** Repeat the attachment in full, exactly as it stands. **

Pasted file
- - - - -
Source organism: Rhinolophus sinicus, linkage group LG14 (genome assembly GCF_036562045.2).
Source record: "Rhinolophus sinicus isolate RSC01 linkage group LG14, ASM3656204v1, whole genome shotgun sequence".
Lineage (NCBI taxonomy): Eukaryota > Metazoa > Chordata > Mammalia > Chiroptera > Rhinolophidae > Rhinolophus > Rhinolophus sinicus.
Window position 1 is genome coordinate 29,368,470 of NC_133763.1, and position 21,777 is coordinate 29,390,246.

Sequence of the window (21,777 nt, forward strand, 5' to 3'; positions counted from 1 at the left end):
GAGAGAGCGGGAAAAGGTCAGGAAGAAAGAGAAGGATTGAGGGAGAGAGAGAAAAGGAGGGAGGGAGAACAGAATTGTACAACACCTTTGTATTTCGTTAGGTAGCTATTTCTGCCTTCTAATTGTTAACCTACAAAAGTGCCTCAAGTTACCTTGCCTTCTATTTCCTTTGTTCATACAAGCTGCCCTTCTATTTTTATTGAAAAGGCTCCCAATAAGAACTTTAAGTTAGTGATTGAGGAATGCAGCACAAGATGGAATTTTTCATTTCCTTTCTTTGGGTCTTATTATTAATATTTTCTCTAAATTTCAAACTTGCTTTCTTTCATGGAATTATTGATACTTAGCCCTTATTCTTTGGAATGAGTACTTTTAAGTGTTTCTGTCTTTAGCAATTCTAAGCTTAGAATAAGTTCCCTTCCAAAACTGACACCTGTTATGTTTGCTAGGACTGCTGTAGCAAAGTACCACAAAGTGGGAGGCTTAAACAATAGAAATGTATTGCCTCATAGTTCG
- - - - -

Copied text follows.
Source organism: Rhinolophus sinicus, linkage group LG14 (genome assembly GCF_036562045.2).
Source record: "Rhinolophus sinicus isolate RSC01 linkage group LG14, ASM3656204v1, whole genome shotgun sequence".
Lineage (NCBI taxonomy): Eukaryota > Metazoa > Chordata > Mammalia > Chiroptera > Rhinolophidae > Rhinolophus > Rhinolophus sinicus.
Window position 1 is genome coordinate 29,368,470 of NC_133763.1, and position 21,777 is coordinate 29,390,246.

Sequence of the window (21,777 nt, forward strand, 5' to 3'; positions counted from 1 at the left end):
GAGAGAGCGGGAAAAGGTCAGGAAGAAAGAGAAGGATTGAGGGAGAGAGAGAAAAGGAGGGAGGGAGAACAGAATTGTACAACACCTTTGTATTTCGTTAGGTAGCTATTTCTGCCTTCTAATTGTTAACCTACAAAAGTGCCTCAAGTTACCTTGCCTTCTATTTCCTTTGTTCATACAAGCTGCCCTTCTATTTTTATTGAAAAGGCTCCCAATAAGAACTTTAAGTTAGTGATTGAGGAATGCAGCACAAGATGGAATTTTTCATTTCCTTTCTTTGGGTCTTATTATTAATATTTTCTCTAAATTTCAAACTTGCTTTCTTTCATGGAATTATTGATACTTAGCCCTTATTCTTTGGAATGAGTACTTTTAAGTGTTTCTGTCTTTAGCAATTCTAAGCTTAGAATAAGTTCCCTTCCAAAACTGACACCTGTTATGTTTGCTAGGACTGCTGTAGCAAAGTACCACAAAGTGGGAGGCTTAAACAATAGAAATGTATTGCCTCATAGTTCG